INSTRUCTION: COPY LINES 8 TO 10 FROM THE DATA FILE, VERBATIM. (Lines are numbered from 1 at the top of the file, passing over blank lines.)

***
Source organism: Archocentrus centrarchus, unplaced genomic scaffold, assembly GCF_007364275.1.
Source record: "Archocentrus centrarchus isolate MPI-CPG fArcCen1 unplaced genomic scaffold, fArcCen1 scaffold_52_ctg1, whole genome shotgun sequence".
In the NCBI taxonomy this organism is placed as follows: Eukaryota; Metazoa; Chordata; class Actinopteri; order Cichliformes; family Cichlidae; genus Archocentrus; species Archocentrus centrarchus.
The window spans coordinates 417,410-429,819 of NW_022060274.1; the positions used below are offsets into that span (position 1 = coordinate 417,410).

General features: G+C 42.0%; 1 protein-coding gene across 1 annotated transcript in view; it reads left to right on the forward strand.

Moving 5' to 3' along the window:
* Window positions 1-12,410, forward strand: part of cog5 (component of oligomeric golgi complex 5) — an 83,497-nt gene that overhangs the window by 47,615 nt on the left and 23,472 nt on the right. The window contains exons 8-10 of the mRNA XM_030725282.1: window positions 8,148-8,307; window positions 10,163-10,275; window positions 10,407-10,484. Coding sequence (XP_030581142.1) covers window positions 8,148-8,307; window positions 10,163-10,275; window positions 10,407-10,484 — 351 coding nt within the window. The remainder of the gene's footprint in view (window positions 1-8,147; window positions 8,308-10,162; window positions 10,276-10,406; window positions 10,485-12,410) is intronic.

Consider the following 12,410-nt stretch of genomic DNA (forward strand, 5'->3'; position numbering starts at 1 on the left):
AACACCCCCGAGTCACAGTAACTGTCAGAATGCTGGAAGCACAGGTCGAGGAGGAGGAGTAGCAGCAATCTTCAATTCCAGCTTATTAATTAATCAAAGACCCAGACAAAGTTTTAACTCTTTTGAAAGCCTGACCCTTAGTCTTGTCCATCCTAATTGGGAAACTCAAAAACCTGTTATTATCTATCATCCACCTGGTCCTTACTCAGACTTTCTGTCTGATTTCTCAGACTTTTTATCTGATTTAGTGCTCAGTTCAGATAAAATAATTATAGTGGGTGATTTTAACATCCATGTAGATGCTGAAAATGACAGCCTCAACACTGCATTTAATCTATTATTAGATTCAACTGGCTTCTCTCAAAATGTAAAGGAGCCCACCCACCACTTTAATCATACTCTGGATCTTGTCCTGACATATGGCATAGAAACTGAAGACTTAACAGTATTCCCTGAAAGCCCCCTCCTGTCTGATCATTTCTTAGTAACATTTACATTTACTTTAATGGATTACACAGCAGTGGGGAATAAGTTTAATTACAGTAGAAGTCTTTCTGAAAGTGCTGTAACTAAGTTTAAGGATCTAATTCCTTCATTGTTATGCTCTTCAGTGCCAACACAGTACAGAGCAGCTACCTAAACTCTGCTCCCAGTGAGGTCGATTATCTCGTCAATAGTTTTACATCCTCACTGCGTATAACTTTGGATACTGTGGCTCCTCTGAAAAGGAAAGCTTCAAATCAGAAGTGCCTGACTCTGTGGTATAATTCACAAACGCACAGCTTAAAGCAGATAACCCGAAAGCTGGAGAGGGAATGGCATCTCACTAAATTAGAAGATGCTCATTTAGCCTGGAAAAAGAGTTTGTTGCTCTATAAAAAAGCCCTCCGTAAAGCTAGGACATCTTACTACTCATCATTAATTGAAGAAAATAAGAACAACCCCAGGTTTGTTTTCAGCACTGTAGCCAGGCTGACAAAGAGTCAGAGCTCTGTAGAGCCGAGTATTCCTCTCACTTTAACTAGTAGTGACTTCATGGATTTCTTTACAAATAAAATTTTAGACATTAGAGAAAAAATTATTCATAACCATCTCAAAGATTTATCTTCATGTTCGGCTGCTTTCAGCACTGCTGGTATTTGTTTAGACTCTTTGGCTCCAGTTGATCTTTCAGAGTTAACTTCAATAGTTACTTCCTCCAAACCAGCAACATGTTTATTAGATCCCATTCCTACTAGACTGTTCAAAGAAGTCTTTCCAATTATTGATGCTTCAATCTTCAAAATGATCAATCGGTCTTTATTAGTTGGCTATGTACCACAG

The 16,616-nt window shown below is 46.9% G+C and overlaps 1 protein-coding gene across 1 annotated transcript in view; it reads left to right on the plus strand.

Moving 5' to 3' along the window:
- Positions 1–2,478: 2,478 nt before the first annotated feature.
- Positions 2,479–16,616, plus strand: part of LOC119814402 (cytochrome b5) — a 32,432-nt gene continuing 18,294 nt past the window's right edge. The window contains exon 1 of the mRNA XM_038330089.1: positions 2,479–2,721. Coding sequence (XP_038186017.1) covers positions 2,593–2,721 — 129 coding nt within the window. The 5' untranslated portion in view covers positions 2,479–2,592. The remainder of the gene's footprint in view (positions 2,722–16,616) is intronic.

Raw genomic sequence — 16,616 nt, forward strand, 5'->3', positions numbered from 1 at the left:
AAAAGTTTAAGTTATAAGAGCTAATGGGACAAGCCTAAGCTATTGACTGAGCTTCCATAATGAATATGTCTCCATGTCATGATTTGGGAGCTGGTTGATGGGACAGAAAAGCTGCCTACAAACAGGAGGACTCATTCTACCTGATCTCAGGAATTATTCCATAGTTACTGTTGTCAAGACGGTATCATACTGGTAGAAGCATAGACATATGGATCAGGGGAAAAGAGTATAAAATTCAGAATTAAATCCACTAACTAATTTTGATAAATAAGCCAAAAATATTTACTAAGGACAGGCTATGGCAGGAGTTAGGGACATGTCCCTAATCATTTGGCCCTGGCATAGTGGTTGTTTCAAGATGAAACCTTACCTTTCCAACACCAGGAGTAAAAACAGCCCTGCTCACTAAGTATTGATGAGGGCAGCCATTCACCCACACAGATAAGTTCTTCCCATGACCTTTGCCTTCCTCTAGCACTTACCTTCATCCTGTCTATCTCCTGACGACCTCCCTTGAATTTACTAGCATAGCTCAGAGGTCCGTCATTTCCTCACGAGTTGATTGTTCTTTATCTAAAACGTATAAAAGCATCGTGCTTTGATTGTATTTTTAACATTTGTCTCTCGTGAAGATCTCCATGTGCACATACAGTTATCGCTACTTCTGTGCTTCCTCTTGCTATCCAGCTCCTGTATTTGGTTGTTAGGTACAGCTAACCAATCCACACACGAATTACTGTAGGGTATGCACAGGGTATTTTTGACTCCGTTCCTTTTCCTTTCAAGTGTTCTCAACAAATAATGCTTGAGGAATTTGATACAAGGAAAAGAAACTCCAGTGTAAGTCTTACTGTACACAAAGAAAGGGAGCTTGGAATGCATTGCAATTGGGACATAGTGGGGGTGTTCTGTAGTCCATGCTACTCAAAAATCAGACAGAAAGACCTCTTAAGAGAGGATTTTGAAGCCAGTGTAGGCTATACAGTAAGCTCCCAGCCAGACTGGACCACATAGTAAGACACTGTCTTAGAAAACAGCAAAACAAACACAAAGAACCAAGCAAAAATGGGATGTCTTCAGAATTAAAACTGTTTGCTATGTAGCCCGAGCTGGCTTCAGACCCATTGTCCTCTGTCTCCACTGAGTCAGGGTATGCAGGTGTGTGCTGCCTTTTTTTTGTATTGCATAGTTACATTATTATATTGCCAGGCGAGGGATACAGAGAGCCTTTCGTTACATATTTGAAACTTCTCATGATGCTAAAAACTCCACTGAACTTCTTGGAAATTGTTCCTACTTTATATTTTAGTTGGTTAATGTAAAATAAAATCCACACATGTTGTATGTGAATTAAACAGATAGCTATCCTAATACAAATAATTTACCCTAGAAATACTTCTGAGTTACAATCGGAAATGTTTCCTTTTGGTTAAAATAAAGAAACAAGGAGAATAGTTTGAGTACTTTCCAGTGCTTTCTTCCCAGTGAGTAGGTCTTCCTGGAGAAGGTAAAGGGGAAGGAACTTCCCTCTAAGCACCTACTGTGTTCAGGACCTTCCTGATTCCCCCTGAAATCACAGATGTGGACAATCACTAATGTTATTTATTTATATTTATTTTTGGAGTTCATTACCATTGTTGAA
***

Consider the following 12,410-nt stretch of genomic DNA (forward strand, 5'->3'; position numbering starts at 1 on the left):
AACACCCCCGAGTCACAGTAACTGTCAGAATGCTGGAAGCACAGGTCGAGGAGGAGGAGTAGCAGCAATCTTCAATTCCAGCTTATTAATTAATCAAAGACCCAGACAAAGTTTTAACTCTTTTGAAAGCCTGACCCTTAGTCTTGTCCATCCTAATTGGGAAACTCAAAAACCTGTTATTATCTATCATCCACCTGGTCCTTACTCAGACTTTCTGTCTGATTTCTCAGACTTTTTATCTGATTTAGTGCTCAGTTCAGATAAAATAATTATAGTGGGTGATTTTAACATCCATGTAGATGCTGAAAATGACAGCCTCAACACTGCATTTAATCTATTATTAGATTCAACTGGCTTCTCTCAAAATGTAAAGGAGCCCACCCACCACTTTAATCATACTCTGGATCTTGTCCTGACATATGGCATAGAAACTGAAGACTTAACAGTATTCCCTGAAAGCCCCCTCCTGTCTGATCATTTCTTAGTAACATTTACATTTACTTTAATGGATTACACAGCAGTGGGGAATAAGTTTAATTACAGTAGAAGTCTTTCTGAAAGTGCTGTAACTAAGTTTAAGGATCTAATTCCTTCATTGTTATGCTCTTCAGTGCCAACACAGTACAGAGCAGCTACCTAAACTCTGCTCCCAGTGAGGTCGATTATCTCGTCAATAGTTTTACATCCTCACTGCGTATAACTTTGGATACTGTGGCTCCTCTGAAAAGGAAAGCTTCAAATCAGAAGTGCCTGACTCTGTGGTATAATTCACAAACGCACAGCTTAAAGCAGATAACCCGAAAGCTGGAGAGGGAATGGCATCTCACTAAATTAGAAGATGCTCATTTAGCCTGGAAAAAGAGTTTGTTGCTCTATAAAAAAGCCCTCCGTAAAGCTAGGACATCTTACTACTCATCATTAATTGAAGAAAATAAGAACAACCCCAGGTTTGTTTTCAGCACTGTAGCCAGGCTGACAAAGAGTCAGAGCTCTGTAGAGCCGAGTATTCCTCTCACTTTAACTAGTAGTGACTTCATGGATTTCTTTACAAATAAAATTTTAGACATTAGAGAAAAAATTATTCATAACCATCTCAAAGATTTATCTTCATGTTCGGCTGCTTTCAGCACTGCTGGTATTTGTTTAGACTCTTTGGCTCCAGTTGATCTTTCAGAGTTAACTTCAATAGTTACTTCCTCCAAACCAGCAACATGTTTATTAGATCCCATTCCTACTAGACTGTTCAAAGAAGTCTTTCCAATTATTGATGCTTCAATCTTCAAAATGATCAATCGGTCTTTATTAGTTGGCTATGTACCACAG

The 16,616-nt window shown below is 46.9% G+C and overlaps 1 protein-coding gene across 1 annotated transcript in view; it reads left to right on the plus strand.